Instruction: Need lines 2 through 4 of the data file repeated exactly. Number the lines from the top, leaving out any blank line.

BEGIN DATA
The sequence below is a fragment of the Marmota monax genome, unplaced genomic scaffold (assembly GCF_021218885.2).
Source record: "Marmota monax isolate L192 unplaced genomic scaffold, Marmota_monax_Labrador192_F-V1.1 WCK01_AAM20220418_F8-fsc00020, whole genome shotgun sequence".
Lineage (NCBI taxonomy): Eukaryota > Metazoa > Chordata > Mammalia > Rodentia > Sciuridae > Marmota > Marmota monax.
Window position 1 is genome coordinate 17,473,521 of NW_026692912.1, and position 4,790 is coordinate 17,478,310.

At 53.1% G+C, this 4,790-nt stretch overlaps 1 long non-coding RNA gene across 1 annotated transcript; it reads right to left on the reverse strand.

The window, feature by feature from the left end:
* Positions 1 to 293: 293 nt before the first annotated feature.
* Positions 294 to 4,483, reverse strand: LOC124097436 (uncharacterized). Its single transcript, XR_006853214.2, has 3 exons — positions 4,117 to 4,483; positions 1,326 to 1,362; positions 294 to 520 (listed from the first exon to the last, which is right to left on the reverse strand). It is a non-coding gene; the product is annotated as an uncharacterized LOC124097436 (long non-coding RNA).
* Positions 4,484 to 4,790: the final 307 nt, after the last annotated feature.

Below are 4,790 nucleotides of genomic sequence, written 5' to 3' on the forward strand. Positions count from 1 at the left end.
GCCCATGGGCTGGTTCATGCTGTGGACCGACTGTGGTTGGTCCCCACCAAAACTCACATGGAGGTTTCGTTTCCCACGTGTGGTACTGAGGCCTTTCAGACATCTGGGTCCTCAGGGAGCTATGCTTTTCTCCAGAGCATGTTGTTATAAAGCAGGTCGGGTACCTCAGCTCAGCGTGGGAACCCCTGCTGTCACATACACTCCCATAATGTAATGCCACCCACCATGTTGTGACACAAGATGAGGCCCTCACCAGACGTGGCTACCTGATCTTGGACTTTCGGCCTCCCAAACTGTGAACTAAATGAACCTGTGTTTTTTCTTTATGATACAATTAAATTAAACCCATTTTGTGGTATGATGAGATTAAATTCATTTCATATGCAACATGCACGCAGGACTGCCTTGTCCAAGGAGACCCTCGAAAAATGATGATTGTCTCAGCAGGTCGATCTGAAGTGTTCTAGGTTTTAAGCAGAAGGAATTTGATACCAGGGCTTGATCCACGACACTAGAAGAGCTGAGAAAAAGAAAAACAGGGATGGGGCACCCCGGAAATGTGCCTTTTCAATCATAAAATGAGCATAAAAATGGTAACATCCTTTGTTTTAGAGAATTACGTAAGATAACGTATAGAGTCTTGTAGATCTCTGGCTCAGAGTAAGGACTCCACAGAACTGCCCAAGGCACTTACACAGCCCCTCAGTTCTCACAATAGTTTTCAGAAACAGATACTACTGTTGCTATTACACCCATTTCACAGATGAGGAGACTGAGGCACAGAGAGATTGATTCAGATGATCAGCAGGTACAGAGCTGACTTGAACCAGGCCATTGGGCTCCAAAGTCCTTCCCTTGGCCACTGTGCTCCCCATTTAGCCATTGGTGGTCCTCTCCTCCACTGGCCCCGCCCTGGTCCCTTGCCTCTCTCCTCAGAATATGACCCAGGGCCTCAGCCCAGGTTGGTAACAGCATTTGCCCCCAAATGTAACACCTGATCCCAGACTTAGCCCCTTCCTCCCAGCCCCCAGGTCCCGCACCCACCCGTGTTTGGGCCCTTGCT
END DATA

Source record: "Marmota monax isolate L192 unplaced genomic scaffold, Marmota_monax_Labrador192_F-V1.1 WCK01_AAM20220418_F8-fsc00020, whole genome shotgun sequence".
Lineage (NCBI taxonomy): Eukaryota > Metazoa > Chordata > Mammalia > Rodentia > Sciuridae > Marmota > Marmota monax.
Window position 1 is genome coordinate 17,473,521 of NW_026692912.1, and position 4,790 is coordinate 17,478,310.